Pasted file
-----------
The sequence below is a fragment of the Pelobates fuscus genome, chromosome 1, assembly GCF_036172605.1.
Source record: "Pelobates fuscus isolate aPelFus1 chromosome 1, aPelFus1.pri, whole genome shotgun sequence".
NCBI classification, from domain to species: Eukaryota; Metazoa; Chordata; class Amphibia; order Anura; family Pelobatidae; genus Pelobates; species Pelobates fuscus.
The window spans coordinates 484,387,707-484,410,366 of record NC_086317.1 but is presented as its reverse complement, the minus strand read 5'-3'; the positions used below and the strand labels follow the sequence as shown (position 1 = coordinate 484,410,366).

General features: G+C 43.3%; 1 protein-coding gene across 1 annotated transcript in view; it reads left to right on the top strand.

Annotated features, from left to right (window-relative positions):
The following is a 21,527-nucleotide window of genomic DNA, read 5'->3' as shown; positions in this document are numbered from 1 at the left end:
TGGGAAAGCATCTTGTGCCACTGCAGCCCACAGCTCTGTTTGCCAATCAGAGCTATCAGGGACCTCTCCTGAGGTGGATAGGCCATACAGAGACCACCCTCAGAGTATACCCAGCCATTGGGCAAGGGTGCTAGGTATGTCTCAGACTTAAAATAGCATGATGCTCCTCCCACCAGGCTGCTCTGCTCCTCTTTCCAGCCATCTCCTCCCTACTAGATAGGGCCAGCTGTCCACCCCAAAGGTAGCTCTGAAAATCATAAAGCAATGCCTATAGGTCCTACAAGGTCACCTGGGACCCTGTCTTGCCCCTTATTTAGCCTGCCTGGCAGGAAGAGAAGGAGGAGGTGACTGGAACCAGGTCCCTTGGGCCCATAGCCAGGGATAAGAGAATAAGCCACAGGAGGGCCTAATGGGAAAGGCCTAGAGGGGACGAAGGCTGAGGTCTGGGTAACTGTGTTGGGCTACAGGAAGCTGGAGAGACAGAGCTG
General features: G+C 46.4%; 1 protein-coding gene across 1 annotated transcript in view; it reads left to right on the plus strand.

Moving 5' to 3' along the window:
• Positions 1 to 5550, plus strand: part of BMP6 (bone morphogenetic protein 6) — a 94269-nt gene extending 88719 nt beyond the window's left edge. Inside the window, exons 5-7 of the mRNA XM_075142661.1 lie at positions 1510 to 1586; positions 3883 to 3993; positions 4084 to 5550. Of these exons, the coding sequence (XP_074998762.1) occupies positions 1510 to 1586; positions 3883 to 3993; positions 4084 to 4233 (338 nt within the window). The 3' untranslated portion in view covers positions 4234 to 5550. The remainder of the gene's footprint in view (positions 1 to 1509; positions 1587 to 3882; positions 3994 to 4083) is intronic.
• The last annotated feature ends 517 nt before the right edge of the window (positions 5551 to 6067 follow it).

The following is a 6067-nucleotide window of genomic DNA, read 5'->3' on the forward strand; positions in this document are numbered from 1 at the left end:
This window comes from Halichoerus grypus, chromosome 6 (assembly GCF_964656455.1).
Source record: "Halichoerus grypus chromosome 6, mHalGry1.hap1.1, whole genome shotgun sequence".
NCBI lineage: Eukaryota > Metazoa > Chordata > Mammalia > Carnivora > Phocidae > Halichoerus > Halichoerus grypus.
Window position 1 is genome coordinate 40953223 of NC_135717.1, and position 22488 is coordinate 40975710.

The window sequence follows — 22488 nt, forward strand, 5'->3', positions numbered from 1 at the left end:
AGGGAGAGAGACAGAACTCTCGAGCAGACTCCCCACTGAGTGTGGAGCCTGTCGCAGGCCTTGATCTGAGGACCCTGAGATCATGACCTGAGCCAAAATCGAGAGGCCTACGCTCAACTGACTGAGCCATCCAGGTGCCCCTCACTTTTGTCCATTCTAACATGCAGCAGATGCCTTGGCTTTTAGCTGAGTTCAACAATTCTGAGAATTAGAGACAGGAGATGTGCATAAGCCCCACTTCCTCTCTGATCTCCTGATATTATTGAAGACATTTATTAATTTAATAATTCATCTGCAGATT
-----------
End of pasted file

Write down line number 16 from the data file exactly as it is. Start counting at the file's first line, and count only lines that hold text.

NCBI lineage: Eukaryota > Metazoa > Chordata > Mammalia > Carnivora > Phocidae > Halichoerus > Halichoerus grypus.